If you’re employed, getting the necessary qualifications for a job, or still trying to decide what kind of career you’re interested in, you’ll need to be able to tell the examiner about this if you’re asked questions about work.
Read the following IELTS-style questions and answers below and pay attention to the phrases in bold. Use the ‘Definitions’ section at the bottom of the page to check the meaning of any phrases you don’t understand.
Part 1-style questions
Examiner: What do you do?
Sasha: I do a job-share with a friend in a boutique … I enjoy it … I like working with customers … unfortunately it’s only temporary work but one of the perks of the job is I get a discount on the clothes …
Examiner: Do you have any career plans yet?
Carly: Yes … I’d like to be my own boss one day … I’m interested in programming and I’d like to create apps for myself or for other companies … I know being self employed would be a challenge but the idea of doing a nine-to-five job doesn’t appeal to me at all …
Examiner: What do you see yourself doing in 10 years time?
Marie: I’d hope to be working … not a high-powered job … but I’m quite a creative person so something where I can work with my hands would be nice … as long as I’m not stuck behind a desk doing something boring in a dead-end job I’ll be happy …
Part 2-style task
Describe your ideal job. You should say:
- what this job is
- whether you would need any qualifications
- whether it would be easy to find work
and say why you would enjoy this job in particular.
Max: I’ve always loved watching wildlife programmes on TV and often thought how much I’d enjoy working with animals … perhaps in a safari park … something like that … you’d probably need a degree to have any chance of being called for an interview and whether there are many full-time jobs I don’t know … I’m sure a lot of parks rely on voluntary work so it might not be easy … and it probably wouldn’t be well-paid either but money isn’t everything … I’d get so much job satisfaction … I can’t imagine it being the kind of job where you get stuck in a rut … and I think I’d be good at it as well … I’d love to work with animals I enjoy manual work and I’m a good team player … so even though the working conditions might not be the best I think that would be my ideal job …
Part 3-style questions
Examiner: If there are a limited number of jobs available who should be given priority, young people or older people with more experience?
Anna: Things are so different these days … a few years ago older employees would often take early retirement or go onto part-time contracts and there were always opportunities for younger people but now jobs are so scarce … I think younger people need to be given the chance whenever possible …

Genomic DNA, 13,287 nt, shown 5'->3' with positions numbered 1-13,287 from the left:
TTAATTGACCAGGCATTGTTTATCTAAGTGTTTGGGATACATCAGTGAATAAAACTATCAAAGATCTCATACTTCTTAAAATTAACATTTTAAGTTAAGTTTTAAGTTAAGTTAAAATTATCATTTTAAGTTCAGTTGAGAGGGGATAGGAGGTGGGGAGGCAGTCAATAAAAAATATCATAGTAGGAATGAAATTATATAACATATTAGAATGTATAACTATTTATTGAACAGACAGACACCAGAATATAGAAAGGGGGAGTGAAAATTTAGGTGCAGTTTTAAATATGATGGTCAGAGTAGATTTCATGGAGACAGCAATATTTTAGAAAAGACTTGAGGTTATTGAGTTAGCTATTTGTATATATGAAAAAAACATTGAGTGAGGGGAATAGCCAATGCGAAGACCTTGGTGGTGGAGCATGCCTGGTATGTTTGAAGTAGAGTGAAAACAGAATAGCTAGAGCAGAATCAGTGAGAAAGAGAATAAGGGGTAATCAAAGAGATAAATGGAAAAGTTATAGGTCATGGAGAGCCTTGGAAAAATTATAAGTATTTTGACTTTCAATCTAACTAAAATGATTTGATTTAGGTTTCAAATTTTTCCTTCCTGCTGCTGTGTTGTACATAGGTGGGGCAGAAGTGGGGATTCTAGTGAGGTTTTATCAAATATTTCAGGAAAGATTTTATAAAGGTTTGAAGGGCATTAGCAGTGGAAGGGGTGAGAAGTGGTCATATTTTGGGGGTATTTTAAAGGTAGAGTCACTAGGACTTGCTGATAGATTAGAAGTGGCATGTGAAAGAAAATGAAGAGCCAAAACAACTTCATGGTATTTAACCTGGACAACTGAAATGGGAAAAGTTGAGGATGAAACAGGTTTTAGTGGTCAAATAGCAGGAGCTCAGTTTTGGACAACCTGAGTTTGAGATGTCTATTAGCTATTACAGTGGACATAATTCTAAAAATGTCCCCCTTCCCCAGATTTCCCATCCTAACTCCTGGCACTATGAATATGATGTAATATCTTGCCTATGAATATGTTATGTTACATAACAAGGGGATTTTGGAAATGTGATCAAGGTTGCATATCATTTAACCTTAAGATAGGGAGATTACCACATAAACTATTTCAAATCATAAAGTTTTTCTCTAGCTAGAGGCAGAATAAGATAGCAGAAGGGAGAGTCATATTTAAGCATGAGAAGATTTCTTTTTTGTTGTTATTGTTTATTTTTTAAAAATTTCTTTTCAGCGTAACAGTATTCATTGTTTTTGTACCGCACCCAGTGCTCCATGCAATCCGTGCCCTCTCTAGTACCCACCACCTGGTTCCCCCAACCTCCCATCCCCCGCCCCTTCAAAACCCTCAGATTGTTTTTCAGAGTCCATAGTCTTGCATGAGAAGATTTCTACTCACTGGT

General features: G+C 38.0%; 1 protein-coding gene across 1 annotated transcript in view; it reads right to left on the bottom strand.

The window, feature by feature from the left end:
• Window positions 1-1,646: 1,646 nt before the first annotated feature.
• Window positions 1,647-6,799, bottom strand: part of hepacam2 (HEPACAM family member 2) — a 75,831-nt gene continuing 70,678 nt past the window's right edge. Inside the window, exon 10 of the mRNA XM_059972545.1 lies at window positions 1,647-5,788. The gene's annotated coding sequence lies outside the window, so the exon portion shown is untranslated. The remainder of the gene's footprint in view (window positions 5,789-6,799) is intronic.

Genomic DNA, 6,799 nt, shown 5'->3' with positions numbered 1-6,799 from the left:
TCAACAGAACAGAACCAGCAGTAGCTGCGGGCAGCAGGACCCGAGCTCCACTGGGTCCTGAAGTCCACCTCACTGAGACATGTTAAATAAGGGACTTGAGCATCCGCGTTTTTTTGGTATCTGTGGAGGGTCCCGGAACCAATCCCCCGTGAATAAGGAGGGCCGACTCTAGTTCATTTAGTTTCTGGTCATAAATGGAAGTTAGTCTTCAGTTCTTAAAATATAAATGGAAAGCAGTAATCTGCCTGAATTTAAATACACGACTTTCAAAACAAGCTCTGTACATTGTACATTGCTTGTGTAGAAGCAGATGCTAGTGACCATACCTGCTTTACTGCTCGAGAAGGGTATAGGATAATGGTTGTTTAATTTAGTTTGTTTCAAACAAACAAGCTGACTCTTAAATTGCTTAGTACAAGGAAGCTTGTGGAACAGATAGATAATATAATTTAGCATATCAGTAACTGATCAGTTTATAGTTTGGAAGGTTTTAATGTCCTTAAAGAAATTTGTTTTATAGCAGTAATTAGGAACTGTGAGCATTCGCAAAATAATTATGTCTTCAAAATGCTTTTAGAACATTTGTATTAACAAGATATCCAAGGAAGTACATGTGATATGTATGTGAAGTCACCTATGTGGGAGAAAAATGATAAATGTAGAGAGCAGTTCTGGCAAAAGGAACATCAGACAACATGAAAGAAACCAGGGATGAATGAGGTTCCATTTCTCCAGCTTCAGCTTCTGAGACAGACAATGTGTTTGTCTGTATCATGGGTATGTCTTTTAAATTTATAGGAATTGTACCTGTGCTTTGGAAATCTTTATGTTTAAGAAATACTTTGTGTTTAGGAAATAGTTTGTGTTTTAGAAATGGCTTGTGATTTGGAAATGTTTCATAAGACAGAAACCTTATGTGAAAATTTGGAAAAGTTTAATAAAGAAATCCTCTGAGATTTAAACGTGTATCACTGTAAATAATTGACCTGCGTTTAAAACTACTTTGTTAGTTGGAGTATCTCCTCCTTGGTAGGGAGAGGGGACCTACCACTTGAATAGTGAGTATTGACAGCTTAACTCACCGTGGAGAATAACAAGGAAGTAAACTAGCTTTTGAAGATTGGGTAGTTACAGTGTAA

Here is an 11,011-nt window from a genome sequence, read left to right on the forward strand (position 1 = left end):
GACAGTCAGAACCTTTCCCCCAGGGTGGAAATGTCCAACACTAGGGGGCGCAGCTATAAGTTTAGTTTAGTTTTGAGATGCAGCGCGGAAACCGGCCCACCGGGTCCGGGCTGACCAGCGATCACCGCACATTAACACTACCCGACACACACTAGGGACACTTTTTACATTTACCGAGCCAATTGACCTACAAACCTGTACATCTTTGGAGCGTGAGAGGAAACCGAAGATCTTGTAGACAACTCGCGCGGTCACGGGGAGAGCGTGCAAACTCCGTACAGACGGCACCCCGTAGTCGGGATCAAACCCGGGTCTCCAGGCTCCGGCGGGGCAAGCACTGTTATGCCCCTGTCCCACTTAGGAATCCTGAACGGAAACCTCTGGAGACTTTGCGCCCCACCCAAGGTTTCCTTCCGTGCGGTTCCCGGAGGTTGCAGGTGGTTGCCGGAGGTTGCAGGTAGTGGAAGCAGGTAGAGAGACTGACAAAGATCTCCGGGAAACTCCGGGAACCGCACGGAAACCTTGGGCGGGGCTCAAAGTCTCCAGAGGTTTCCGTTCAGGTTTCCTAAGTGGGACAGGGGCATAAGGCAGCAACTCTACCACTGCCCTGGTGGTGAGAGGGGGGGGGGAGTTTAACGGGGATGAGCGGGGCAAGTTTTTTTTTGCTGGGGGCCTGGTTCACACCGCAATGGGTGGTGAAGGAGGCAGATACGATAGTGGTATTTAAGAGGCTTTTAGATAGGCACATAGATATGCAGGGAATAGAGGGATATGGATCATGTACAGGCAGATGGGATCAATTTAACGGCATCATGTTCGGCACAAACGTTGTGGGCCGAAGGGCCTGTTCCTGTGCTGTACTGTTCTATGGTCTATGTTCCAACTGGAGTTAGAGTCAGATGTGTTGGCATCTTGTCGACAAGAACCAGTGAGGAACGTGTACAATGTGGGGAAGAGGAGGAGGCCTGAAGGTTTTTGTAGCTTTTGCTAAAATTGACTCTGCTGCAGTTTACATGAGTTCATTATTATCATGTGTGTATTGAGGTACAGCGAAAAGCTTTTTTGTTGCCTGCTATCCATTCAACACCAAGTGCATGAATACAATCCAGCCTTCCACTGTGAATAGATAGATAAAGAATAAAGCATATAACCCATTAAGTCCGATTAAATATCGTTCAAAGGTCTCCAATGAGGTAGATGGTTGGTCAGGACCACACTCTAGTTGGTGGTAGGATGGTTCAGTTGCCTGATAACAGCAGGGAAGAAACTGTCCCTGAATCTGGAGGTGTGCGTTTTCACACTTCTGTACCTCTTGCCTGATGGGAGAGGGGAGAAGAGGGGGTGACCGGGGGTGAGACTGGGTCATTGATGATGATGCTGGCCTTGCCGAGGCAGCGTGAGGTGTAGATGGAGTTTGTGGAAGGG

Examiner: What are some of the important things a candidate should find out before accepting a job?
Ali: Well … you’d need to know about your area of responsibility … and your salary of course and then there are things like holiday entitlement … maternity or paternity leave … if you’re thinking of having children … and what the situation is regarding sick leave … that kind of thing …
Examiner: What are the advantages of having your own business rather than working for someone else?
Julie: Well … unfortunately being an employee at the moment is very stressful … people have very heavy workloads … they’re always under pressure to meet deadlines … running your own business isn’t easy … but I do think it would be far more satisfying …
- to be called for an interview: to be invited to attend an interview
- to be your own boss: to have your own business
- a dead-end job: a job with no promotional opportunities
- to do a job-share: to share the weekly hours of work with another person
- a good team player: somebody who can work well with other people
- full-time: the number of hours that people usually work in a complete week
- a heavy workload: to have a lot of work to do
- a high-powered job: an important or powerful job
- holiday entitlement: the number of days holiday allowed
- job satisfaction: the feeling of enjoying a job
- manual work: work that requires physical activity
- maternity leave: time off work given to a woman about to have a baby
- to meet a deadline: to finish a job by an agreed time
- a nine-to-five job: a normal job that consists of an 8 hour day (approximately)
- one of the perks of the job: an extra benefit you get from a job
- part-time: working less than full-time
- to run your own business: see ‘to be your own boss’
- to be self-employed: see ‘to be your own boss’
- sick leave: time allowed off work when sick
- to be stuck behind a desk: to be unhappy in an office job
- to be/get stuck in a rut: to be in a boring job that is hard to leave
- to take early retirement: to retire early (retire: to reach an age when you are allowed to stop working for a living)
- temporary work: work done for a limited time only
- voluntary work: to work without pay
- to be well paid: to earn a good salary
- working conditions: the hours, salary and other entitlements that comes with the job
- to work with your hands: to do manual work